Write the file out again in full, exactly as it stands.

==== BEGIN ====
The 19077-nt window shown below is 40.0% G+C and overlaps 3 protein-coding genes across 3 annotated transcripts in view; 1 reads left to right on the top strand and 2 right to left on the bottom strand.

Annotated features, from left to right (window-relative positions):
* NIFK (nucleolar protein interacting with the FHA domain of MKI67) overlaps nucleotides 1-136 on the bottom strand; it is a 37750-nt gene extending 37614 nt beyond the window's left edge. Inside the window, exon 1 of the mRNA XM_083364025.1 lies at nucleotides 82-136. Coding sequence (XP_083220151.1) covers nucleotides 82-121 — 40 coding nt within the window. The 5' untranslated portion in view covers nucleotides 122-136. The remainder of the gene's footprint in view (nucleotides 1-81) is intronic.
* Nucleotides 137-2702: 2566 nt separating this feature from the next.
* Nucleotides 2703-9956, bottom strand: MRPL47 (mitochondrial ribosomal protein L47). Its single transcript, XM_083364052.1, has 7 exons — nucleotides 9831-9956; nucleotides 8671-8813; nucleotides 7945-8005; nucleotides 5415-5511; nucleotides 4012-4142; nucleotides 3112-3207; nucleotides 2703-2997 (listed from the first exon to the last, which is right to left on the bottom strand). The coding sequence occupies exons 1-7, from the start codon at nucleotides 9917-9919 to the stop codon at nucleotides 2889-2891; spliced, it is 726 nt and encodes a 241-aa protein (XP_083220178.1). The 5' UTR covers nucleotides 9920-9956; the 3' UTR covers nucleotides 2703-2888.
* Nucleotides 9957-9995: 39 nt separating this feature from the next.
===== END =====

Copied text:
The 19077-nt window shown below is 40.0% G+C and overlaps 3 protein-coding genes across 3 annotated transcripts in view; 1 reads left to right on the top strand and 2 right to left on the bottom strand.

Annotated features, from left to right (window-relative positions):
* NIFK (nucleolar protein interacting with the FHA domain of MKI67) overlaps nucleotides 1-136 on the bottom strand; it is a 37750-nt gene extending 37614 nt beyond the window's left edge. Inside the window, exon 1 of the mRNA XM_083364025.1 lies at nucleotides 82-136. Coding sequence (XP_083220151.1) covers nucleotides 82-121 — 40 coding nt within the window. The 5' untranslated portion in view covers nucleotides 122-136. The remainder of the gene's footprint in view (nucleotides 1-81) is intronic.
* Nucleotides 137-2702: 2566 nt separating this feature from the next.
* Nucleotides 2703-9956, bottom strand: MRPL47 (mitochondrial ribosomal protein L47). Its single transcript, XM_083364052.1, has 7 exons — nucleotides 9831-9956; nucleotides 8671-8813; nucleotides 7945-8005; nucleotides 5415-5511; nucleotides 4012-4142; nucleotides 3112-3207; nucleotides 2703-2997 (listed from the first exon to the last, which is right to left on the bottom strand). The coding sequence occupies exons 1-7, from the start codon at nucleotides 9917-9919 to the stop codon at nucleotides 2889-2891; spliced, it is 726 nt and encodes a 241-aa protein (XP_083220178.1). The 5' UTR covers nucleotides 9920-9956; the 3' UTR covers nucleotides 2703-2888.
* Nucleotides 9957-9995: 39 nt separating this feature from the next.